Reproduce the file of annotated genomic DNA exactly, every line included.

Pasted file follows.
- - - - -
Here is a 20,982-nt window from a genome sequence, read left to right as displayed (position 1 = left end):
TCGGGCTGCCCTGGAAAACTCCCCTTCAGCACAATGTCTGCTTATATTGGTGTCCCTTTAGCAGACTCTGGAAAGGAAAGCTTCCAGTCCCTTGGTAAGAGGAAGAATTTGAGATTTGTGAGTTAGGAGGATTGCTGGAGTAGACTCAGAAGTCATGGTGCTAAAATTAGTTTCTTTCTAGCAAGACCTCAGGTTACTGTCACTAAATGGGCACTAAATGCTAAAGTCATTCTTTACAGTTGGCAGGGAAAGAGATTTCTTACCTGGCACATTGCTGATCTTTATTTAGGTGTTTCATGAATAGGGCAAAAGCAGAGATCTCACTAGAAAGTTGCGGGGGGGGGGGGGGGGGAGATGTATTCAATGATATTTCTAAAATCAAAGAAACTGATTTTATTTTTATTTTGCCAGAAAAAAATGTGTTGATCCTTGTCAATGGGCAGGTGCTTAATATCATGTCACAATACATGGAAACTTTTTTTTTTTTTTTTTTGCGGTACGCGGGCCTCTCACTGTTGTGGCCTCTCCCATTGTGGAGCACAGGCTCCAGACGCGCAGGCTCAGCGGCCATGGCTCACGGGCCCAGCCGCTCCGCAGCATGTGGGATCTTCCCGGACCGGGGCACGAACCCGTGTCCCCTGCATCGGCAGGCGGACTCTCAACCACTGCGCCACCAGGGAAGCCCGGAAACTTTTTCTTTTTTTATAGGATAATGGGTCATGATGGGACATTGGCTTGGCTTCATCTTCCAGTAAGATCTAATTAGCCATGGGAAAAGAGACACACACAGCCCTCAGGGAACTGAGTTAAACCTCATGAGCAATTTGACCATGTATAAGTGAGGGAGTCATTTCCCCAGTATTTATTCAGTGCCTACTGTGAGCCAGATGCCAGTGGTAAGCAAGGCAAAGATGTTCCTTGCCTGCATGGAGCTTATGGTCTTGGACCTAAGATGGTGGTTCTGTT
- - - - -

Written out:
Here is a 20,982-nt window from a genome sequence, read left to right as displayed (position 1 = left end):
TCGGGCTGCCCTGGAAAACTCCCCTTCAGCACAATGTCTGCTTATATTGGTGTCCCTTTAGCAGACTCTGGAAAGGAAAGCTTCCAGTCCCTTGGTAAGAGGAAGAATTTGAGATTTGTGAGTTAGGAGGATTGCTGGAGTAGACTCAGAAGTCATGGTGCTAAAATTAGTTTCTTTCTAGCAAGACCTCAGGTTACTGTCACTAAATGGGCACTAAATGCTAAAGTCATTCTTTACAGTTGGCAGGGAAAGAGATTTCTTACCTGGCACATTGCTGATCTTTATTTAGGTGTTTCATGAATAGGGCAAAAGCAGAGATCTCACTAGAAAGTTGCGGGGGGGGGGGGGGGGGAGATGTATTCAATGATATTTCTAAAATCAAAGAAACTGATTTTATTTTTATTTTGCCAGAAAAAAATGTGTTGATCCTTGTCAATGGGCAGGTGCTTAATATCATGTCACAATACATGGAAACTTTTTTTTTTTTTTTTTTGCGGTACGCGGGCCTCTCACTGTTGTGGCCTCTCCCATTGTGGAGCACAGGCTCCAGACGCGCAGGCTCAGCGGCCATGGCTCACGGGCCCAGCCGCTCCGCAGCATGTGGGATCTTCCCGGACCGGGGCACGAACCCGTGTCCCCTGCATCGGCAGGCGGACTCTCAACCACTGCGCCACCAGGGAAGCCCGGAAACTTTTTCTTTTTTTATAGGATAATGGGTCATGATGGGACATTGGCTTGGCTTCATCTTCCAGTAAGATCTAATTAGCCATGGGAAAAGAGACACACACAGCCCTCAGGGAACTGAGTTAAACCTCATGAGCAATTTGACCATGTATAAGTGAGGGAGTCATTTCCCCAGTATTTATTCAGTGCCTACTGTGAGCCAGATGCCAGTGGTAAGCAAGGCAAAGATGTTCCTTGCCTGCATGGAGCTTATGGTCTTGGACCTAAGATGGTGGTTCTGTT